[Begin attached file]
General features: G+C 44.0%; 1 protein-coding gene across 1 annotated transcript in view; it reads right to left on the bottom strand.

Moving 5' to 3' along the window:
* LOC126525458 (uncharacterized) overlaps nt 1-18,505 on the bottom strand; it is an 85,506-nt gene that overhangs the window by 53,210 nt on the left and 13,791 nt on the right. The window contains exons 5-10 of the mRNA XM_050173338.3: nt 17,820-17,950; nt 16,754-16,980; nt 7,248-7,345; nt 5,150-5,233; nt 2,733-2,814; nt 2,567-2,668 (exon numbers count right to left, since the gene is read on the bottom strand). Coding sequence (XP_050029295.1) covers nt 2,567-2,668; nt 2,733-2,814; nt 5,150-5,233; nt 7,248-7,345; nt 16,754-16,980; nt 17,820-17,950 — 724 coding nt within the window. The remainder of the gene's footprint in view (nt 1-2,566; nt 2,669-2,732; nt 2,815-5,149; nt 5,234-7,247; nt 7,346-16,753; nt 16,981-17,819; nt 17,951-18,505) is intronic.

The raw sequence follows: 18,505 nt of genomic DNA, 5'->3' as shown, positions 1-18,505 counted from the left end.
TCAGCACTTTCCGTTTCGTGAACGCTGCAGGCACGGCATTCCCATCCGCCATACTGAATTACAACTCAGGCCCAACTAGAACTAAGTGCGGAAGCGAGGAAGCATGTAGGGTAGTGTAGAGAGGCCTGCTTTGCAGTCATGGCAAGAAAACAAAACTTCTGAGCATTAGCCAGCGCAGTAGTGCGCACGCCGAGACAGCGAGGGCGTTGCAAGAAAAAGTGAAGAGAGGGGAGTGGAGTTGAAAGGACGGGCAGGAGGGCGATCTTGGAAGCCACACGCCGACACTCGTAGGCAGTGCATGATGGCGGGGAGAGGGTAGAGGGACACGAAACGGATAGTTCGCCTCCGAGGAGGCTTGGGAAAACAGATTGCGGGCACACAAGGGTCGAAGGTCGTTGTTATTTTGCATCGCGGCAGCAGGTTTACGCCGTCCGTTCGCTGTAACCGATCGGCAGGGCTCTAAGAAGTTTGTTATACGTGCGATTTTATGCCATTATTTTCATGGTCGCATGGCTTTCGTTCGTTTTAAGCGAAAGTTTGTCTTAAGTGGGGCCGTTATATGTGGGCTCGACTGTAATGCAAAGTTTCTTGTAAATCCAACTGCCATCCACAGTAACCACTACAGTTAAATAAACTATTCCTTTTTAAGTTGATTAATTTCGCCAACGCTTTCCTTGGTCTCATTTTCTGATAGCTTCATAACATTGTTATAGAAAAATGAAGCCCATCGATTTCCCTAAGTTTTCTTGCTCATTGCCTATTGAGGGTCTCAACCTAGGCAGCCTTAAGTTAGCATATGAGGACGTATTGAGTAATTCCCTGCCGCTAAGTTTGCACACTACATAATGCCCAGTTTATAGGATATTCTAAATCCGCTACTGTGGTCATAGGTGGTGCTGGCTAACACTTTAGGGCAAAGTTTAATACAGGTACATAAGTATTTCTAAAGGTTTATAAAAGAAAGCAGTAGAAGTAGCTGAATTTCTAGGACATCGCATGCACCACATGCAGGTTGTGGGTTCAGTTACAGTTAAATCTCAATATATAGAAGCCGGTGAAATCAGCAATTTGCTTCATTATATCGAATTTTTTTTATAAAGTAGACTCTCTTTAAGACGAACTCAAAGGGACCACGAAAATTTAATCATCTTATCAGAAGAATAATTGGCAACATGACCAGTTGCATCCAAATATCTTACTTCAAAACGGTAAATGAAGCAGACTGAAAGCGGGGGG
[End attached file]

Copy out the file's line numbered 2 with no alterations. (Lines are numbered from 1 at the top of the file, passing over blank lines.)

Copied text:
Moving 5' to 3' along the window: